The police chief defended the officer's use of force. Commissioner Stephen Lo said late Tuesday night that the officer had feared for his life and made "a split-second" decision to fire with a single shot at close range.

"It was the attacker who decided to come so close," Lo said. "He had no choice, he could only use the weapon that he had available."

This photo from Tuesday's protest shows police as they try to stop a protester on a road in the Wanchai area in Hong Kong. (Nicolas Asfouri/AFP/Getty Images)

Responding to questions about why the officer shot at Tsang's chest, instead of his limbs, Deputy Police Commissioner Tang Ping-Keung said Wednesday the officer had fired at an area that could immobilize the youth quickly.

Tang denied police had been given permission to shoot to kill. He said the officer's action was in line with international procedures, but that police would mount an in-depth investigation into the shooting.

Local TV stations showed two officers with bloodied faces pointing pistols as protesters who sought to spoil the Oct. 1 anniversary of Communist rule fought pitched battles with riot police.

"These turned out to be very dangerous riots," Hong Kong's government said in a statement Wednesday that described protesters who carried out widespread acts of vandalism as "the mob."

It claimed rioting was "planned and organized" and called upon parents and teachers to help restrain young protesters.

"What the society does not want to see is students being stirred to break the law," it said.

U.K. calls shooting 'disproportionate'

Video that spread quickly on social media appeared to show the officer opening fire as the masked teenager came at him with a metal rod, striking the officer's shooting arm. Taken by the City University Student Union, it showed a dozen black-clad protesters throwing objects at police and closing in on the lone officer who pointed his gun and opened fire. The protester toppled backward onto the street, bleeding from below his left shoulder.

Video from Oct. 1 shows a Hong Kong protester being shot by police:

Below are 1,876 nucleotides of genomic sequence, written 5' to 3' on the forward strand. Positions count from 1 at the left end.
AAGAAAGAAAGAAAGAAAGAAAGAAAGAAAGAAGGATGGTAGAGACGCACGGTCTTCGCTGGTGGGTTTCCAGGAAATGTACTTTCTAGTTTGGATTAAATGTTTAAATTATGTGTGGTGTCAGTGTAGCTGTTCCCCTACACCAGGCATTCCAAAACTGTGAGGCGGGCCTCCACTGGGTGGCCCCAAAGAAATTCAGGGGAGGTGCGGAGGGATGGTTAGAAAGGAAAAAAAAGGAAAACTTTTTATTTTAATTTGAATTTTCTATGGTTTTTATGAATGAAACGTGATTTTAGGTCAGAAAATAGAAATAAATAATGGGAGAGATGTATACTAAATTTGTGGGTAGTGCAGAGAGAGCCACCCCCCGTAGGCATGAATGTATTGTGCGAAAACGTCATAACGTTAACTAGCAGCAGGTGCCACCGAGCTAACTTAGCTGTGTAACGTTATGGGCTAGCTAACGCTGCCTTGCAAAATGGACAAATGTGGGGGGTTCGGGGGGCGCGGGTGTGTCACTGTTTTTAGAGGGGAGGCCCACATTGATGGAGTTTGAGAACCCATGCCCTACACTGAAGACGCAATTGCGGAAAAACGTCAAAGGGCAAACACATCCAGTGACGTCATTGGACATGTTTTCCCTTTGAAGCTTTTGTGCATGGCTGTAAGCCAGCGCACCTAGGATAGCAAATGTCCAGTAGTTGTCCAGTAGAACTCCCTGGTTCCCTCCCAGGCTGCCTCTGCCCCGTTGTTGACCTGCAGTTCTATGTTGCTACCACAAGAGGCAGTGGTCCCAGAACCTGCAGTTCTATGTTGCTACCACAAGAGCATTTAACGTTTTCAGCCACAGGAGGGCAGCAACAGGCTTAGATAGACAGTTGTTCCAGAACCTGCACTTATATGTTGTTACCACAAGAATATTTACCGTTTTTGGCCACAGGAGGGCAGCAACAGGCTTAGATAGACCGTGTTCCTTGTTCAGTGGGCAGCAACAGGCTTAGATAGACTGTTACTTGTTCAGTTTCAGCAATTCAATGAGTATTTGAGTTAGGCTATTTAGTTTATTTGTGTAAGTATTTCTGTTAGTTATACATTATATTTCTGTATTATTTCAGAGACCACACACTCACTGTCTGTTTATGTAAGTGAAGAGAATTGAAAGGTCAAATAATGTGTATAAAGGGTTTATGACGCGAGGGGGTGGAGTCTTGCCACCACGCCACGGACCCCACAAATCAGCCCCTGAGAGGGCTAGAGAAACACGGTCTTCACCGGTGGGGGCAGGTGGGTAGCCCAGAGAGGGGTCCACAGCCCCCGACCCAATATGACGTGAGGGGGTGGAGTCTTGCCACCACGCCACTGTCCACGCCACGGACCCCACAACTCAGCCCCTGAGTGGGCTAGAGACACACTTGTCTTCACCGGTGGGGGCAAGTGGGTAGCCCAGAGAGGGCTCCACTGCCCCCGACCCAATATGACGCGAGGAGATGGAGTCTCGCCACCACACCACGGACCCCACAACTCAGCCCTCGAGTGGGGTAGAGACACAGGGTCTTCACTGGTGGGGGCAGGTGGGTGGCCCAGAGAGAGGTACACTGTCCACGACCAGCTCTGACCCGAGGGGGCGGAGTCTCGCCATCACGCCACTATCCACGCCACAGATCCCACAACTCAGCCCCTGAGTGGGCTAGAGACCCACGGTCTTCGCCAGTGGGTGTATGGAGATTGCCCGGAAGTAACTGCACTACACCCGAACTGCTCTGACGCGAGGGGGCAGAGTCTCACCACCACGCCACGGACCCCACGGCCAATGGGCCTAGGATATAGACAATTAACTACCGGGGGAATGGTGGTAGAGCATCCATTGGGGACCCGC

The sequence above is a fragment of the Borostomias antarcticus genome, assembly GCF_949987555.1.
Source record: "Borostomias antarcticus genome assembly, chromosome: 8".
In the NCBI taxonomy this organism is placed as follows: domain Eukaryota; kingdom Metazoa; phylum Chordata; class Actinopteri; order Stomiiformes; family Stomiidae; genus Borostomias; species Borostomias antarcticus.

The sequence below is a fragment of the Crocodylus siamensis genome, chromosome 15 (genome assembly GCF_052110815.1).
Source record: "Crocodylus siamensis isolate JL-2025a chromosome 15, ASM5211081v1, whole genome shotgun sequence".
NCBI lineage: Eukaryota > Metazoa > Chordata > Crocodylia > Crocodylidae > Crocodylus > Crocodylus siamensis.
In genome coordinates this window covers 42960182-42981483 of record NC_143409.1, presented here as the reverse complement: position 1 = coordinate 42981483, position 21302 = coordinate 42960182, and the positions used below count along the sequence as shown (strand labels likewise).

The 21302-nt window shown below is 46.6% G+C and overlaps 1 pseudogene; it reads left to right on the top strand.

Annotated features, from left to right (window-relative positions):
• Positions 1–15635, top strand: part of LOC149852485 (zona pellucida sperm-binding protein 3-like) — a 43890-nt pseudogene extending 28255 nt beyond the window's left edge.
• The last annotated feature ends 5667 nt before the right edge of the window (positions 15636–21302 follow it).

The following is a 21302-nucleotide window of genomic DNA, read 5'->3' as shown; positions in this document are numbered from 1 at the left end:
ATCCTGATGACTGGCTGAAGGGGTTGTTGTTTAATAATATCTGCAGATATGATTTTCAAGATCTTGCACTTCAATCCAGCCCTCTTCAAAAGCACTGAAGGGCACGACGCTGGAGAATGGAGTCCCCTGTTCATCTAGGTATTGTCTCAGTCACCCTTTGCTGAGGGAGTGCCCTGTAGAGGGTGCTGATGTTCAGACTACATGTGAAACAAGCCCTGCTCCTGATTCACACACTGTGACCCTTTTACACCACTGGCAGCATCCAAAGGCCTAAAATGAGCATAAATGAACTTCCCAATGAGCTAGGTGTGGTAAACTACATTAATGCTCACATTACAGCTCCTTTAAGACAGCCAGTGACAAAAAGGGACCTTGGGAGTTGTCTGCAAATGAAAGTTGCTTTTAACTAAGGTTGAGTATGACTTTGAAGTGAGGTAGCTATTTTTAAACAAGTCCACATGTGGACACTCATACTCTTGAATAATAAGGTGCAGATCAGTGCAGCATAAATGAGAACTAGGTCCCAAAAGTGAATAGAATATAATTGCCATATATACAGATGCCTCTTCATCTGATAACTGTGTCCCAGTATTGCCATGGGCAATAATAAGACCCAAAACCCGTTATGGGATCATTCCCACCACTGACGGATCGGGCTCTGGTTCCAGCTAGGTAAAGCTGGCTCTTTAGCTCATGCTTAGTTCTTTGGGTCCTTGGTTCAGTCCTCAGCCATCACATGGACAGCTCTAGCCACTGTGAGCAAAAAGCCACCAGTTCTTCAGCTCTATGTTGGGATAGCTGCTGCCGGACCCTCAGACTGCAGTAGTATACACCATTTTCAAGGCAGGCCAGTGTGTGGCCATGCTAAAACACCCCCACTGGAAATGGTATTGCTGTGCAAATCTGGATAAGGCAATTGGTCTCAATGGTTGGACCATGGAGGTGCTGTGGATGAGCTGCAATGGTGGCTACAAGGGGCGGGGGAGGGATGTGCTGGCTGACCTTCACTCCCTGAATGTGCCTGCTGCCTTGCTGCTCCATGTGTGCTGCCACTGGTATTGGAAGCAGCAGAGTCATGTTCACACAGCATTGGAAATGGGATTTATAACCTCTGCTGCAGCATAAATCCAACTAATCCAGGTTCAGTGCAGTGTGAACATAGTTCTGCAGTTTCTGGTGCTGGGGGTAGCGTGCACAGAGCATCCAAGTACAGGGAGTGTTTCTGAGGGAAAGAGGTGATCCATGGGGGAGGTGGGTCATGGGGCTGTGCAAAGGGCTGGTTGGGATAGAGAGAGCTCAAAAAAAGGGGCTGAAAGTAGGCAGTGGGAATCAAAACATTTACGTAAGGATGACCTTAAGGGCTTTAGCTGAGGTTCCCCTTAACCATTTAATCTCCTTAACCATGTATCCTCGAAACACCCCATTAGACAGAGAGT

Video from Campus TV and the Hong Kong Polytechnic University Students' Union shows a protester being shot by police during a clash. The video was slowed down by the source. 0:22

As another protester rushed in to try to drag away the wounded youth and was tackled by an officer, a gasoline bomb landed in the middle of the group of officers in an explosion of flames.

U.K. Foreign Minister Dominic Raab criticized the shooting as "disproportionate." Some U.S. lawmakers also joined in the condemnation.

The Chinese Foreign Ministry office in Hong Kong slammed British and American politicians and accused them of condoning violence and crime. It called the rioters the "greatest threat to Hong Kong and the common enemy of the international community."

Riot police fired tear gas in at least six locations and used water cannons in the business district as usually bustling streets became battlefields. Determined to thumb their noses at Chinese President Xi Jinping, protesters ignored a security clampdown that saw nearly four dozen subway stations closed.

Chanting anti-China slogans and "Freedom for Hong Kong," tens of thousands of peaceful marchers dressed in mournful black also demonstrated along a broad thoroughfare downtown in defiance of a police ban. Organizers said that rally attracted at least 100,000 people. Police didn't give an estimate.